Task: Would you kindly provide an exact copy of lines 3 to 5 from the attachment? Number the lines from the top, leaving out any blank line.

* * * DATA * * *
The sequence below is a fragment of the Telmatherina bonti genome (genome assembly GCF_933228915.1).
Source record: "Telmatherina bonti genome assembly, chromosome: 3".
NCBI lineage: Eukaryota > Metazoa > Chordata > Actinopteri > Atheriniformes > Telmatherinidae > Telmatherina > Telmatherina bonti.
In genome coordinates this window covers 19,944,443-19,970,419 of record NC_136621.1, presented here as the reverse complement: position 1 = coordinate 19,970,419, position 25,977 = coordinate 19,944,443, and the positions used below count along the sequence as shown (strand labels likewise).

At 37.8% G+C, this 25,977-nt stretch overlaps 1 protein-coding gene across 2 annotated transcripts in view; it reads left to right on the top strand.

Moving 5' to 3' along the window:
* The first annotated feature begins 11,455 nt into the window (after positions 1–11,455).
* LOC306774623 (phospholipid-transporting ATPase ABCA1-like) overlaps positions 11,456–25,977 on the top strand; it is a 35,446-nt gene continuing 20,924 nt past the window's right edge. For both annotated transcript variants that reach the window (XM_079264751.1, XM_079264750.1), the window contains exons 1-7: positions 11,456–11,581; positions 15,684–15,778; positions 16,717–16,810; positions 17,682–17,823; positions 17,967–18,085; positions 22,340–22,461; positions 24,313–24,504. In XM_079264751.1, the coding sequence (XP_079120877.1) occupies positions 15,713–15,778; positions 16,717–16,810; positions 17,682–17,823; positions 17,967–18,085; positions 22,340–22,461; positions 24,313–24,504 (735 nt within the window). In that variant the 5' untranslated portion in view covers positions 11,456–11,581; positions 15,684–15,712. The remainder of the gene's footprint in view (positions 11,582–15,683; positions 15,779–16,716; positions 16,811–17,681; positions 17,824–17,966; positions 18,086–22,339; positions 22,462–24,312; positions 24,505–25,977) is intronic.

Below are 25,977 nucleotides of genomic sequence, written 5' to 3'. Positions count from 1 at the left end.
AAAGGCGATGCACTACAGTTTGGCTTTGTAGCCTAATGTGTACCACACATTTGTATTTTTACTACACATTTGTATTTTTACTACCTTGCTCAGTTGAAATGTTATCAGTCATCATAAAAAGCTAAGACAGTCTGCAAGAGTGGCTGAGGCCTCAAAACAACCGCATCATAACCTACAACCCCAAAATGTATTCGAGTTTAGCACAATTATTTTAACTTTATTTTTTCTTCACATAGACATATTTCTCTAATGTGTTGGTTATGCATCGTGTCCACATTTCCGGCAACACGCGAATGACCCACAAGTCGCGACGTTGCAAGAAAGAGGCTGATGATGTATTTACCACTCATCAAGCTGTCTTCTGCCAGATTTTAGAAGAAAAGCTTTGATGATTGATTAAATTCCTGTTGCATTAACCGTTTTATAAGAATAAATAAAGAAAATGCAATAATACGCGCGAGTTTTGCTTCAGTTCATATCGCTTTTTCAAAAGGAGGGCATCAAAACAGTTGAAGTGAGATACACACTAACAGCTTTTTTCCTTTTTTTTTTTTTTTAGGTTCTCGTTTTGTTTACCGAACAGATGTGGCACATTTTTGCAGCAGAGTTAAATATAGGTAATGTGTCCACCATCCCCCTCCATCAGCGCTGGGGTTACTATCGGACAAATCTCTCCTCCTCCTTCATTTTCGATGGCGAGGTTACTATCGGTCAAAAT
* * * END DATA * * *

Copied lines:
NCBI lineage: Eukaryota > Metazoa > Chordata > Actinopteri > Atheriniformes > Telmatherinidae > Telmatherina > Telmatherina bonti.
In genome coordinates this window covers 19,944,443-19,970,419 of record NC_136621.1, presented here as the reverse complement: position 1 = coordinate 19,970,419, position 25,977 = coordinate 19,944,443, and the positions used below count along the sequence as shown (strand labels likewise).

At 37.8% G+C, this 25,977-nt stretch overlaps 1 protein-coding gene across 2 annotated transcripts in view; it reads left to right on the top strand.